One of the biggest challenges is the lack of consistency in the way “cybersecurity” is defined. Job descriptions and titles for the same job roles vary from employer to employer. This makes it harder for universities and colleges to prepare students for their first job. Employers spend time and resources retraining new hires and employees don’t have clear career options.

 

By using the Framework:

     -  Educators can create programs that are aligned to jobs.

     -  Students can graduate with knowledge and skills that employers need.

     -  Employers can recruit from a larger pool of more qualified candidates.

     -  Employees will have portable skills and better defined career paths and opportunities.

     -  Policy makers can set standards to promote workforce professionalization.

HIGHLIGHTS:

– The NICE framework is developed by NIST and CISA

– NICE categorizes cybersecurity job rolls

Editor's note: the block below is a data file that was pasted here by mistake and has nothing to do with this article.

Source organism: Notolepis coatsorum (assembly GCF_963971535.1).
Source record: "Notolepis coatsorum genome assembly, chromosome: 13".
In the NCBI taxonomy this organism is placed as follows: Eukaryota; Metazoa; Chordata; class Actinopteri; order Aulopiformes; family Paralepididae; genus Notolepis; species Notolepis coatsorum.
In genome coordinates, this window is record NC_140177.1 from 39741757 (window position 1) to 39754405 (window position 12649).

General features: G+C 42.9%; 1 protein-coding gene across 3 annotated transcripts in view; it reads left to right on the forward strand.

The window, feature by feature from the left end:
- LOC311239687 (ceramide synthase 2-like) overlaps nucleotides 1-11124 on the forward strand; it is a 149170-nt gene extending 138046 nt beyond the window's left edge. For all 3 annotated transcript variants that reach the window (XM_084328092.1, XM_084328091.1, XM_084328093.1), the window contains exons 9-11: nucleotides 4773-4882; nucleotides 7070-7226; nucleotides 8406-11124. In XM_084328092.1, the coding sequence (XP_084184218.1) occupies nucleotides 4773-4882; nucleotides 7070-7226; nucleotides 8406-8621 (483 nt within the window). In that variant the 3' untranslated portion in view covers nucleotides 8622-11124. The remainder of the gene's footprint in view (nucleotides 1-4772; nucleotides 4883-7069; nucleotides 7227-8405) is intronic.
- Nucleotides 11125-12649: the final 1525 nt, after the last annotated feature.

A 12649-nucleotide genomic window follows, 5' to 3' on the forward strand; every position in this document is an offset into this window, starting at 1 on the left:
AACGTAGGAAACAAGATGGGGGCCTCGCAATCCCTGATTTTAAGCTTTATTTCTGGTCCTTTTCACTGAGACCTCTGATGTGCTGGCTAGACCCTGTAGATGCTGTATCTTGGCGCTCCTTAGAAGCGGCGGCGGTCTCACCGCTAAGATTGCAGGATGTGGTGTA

– Job rolls are broken down into knowledge, skills, and abilities.

– Educators, workers, employers, and trainers can utilize the framework

NICCS -

National Initiative for Cybersecurity Careers and Studies

The National Initiative for Cybersecurity Careers & Studies (NICCS) is the nation’s one-stop shop for cybersecurity careers and studies. It connects the public with information on cybersecurity awareness, degree programs, training, careers, and talent management. As of February 2020, the Training Catalog connects the public to over 5,000 courses every day.

 

Cybersecurity professionals are in high demand. Experts predicts there will be a global shortage of 1.8 million cybersecurity professionals by 2022 to fill those critical positions. With this cybersecurity talent shortage, educators are uniquely positioned to help students develop the technical skills to pursue careers in this industry.